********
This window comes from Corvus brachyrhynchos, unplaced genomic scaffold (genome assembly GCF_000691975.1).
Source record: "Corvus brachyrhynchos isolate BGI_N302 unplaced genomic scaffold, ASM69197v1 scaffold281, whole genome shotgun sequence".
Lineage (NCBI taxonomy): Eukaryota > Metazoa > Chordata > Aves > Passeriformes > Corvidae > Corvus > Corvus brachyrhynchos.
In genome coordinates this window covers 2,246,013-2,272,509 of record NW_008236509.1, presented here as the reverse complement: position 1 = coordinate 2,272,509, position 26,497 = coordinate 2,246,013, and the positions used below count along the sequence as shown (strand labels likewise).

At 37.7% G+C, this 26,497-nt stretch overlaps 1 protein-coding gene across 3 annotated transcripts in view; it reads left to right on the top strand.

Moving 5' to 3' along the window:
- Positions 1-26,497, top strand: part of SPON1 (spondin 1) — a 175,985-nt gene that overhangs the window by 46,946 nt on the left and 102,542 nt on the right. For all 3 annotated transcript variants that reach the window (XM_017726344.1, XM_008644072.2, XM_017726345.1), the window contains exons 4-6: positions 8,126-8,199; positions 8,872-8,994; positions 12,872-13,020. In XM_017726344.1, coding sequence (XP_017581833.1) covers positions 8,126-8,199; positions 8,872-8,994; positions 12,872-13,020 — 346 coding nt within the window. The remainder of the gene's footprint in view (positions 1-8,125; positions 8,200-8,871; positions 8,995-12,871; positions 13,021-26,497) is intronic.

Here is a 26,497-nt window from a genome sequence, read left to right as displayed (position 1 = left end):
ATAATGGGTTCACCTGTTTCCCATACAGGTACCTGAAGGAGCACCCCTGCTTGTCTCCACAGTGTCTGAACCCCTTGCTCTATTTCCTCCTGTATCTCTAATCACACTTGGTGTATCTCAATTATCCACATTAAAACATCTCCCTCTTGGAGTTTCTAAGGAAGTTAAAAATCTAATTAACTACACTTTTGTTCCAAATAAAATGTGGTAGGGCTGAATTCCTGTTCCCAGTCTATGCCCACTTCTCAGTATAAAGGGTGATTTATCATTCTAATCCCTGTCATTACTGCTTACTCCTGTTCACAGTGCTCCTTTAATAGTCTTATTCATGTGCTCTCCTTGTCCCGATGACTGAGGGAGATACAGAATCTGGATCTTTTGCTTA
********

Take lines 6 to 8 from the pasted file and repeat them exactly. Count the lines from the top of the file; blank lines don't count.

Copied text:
Moving 5' to 3' along the window:
- Positions 1-26,497, top strand: part of SPON1 (spondin 1) — a 175,985-nt gene that overhangs the window by 46,946 nt on the left and 102,542 nt on the right. For all 3 annotated transcript variants that reach the window (XM_017726344.1, XM_008644072.2, XM_017726345.1), the window contains exons 4-6: positions 8,126-8,199; positions 8,872-8,994; positions 12,872-13,020. In XM_017726344.1, coding sequence (XP_017581833.1) covers positions 8,126-8,199; positions 8,872-8,994; positions 12,872-13,020 — 346 coding nt within the window. The remainder of the gene's footprint in view (positions 1-8,125; positions 8,200-8,871; positions 8,995-12,871; positions 13,021-26,497) is intronic.

Here is a 26,497-nt window from a genome sequence, read left to right as displayed (position 1 = left end):